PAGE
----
Proofreading and editing are different. Proofreading is simply the final check of spelling, grammar, punctuation and consistency before publication. The clue is in the word ‘final’! Avoid hassle and save time and money by making sure you really are ready for proofreading. Here’s how…

Is your writing complete and in order?

Have you included everything you wish to include? (Consider contents pages, introduction, headings and subheadings, references, footnotes, bibliography, appendices, acknowledgements, cover blurb… all the written parts you will need.)

Have you taken out everything you no longer want? (As a proofreader, I will proofread what you give me and I have to charge accordingly, even if you later remove a large chunk.)

Have you finalised the order of what you have written – ie, the chapters in the book as a whole, subsections within chapters, and paragraphs within sections?

Once proofreading has begun, any changes risk introducing new errors. For example, inserting or removing a paragraph means I would have to re-check surrounding text to make sure the new material makes sense in context and has been formatted accurately. In addition, every new version you send increases the chance of versions becoming muddled and issues being missed.

Are you happy with the words?

Once you are sure that your writing contains all the bits you want, in the right order, it’s time to narrow the focus to the actual words. Are they suitable for your audience?

The overall tone – eg, academic, quirky, intimate or businesslike – should be consistent throughout. (This is certainly true of non-fiction. In fiction, tone and style may vary with different character viewpoints, but you still need to have sorted it all out before proofreading).

You may choose to rephrase some parts to vary sentence length or simplify vocabulary. Also consider your use of terminology and ask yourself whether your target reader will understand. For example, it’s good practice to spell out any abbreviations or acronyms on first use.

If you have shuffled the order or lifted text from an earlier, longer work, check that new characters or facts don’t suddenly materialise as if we should already know all about them. You may need to add a few introductory words to make things clear.

I mention these things because, when just proofreading, it is not my role to pass comment on them unless they really don’t make sense. I am more than happy to help you with decisions about content, flow, style and word choice, but that would be editing. (See more in my blog Do you know the difference between proofreading and editing?) Editing requires a greater level of skill and thought, takes longer and (sorry!) will cost you more. And it should be done before any final check.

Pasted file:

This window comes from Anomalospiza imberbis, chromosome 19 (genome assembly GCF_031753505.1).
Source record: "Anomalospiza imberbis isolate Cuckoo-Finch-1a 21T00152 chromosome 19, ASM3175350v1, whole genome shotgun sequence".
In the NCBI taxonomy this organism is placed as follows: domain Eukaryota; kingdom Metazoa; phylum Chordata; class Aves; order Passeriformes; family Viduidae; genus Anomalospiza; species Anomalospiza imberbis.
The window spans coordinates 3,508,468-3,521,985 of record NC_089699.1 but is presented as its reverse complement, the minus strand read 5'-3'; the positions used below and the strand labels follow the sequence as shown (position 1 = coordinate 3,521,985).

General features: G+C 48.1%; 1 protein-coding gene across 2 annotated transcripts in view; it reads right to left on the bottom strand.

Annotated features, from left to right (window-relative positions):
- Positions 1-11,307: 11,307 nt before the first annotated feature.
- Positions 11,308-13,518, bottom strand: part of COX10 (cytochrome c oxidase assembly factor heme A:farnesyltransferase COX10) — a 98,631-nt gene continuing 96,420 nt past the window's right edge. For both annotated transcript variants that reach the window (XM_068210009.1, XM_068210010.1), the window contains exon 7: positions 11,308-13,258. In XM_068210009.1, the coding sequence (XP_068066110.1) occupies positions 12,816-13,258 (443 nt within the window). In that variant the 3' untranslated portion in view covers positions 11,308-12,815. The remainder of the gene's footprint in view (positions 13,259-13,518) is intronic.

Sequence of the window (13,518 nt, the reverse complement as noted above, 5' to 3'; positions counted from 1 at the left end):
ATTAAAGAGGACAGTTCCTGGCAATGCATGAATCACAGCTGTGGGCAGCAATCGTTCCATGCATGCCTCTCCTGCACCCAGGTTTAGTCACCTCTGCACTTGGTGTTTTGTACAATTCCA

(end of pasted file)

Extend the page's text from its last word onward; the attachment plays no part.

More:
Are you consistent?

When I proofread, I check for consistency as well as errors. For example, if there is more than one way to spell something, which way is right for your writing? How have you chosen to write dates, numbers, headings or abbreviations? How much space do you want to leave between sections? What style of bullet points do you prefer? (This is by no means a complete list.)

If you have checked all of these details and made a clear choice, it is much easier for me to spot if there is an anomaly, and correct accordingly. But if your style choice is not clear, I would have to ask you and await your reply, which takes more time.

A word about pictures

If you have pictures throughout your text, rather than on separate pages, you will need to give thought to consistency of layout and style (ie, spacing and captions). Any significant changes to the surrounding text can alter picture positions.

If I spot anomalies with pictures, I will flag them up as part of proofreading, but I’m afraid I cannot correct them as graphics are not my area of expertise.

So, are you really ready?

The harsh truth…

If, after you have sent your writing to me, you suddenly decide it needs an introduction, you are not ready for proofreading.

If you are still debating whether Chapter 3 would work better coming halfway through Part II, you are not ready for proofreading.

If you aren’t sure about the heroine’s name / the source of that quote / whether to use tables or bullet points, you are not ready for proofreading.

Even if you think you have done all those things, if it’s a first draft, don’t be tempted to send it for proofreading. I can guarantee it won’t be ready.

But if you have pondered over it, left it for a bit, come back to it, revised it and nurtured it until you can’t see what else you could do, that’s when you are ready for the final check from a fresh pair of eyes.

And I would love to be the one to apply the finishing polish before it makes its journey to the wider world.

Wondering if you need editing after all? Find out with a FREE, friendly appraisal (no obligation).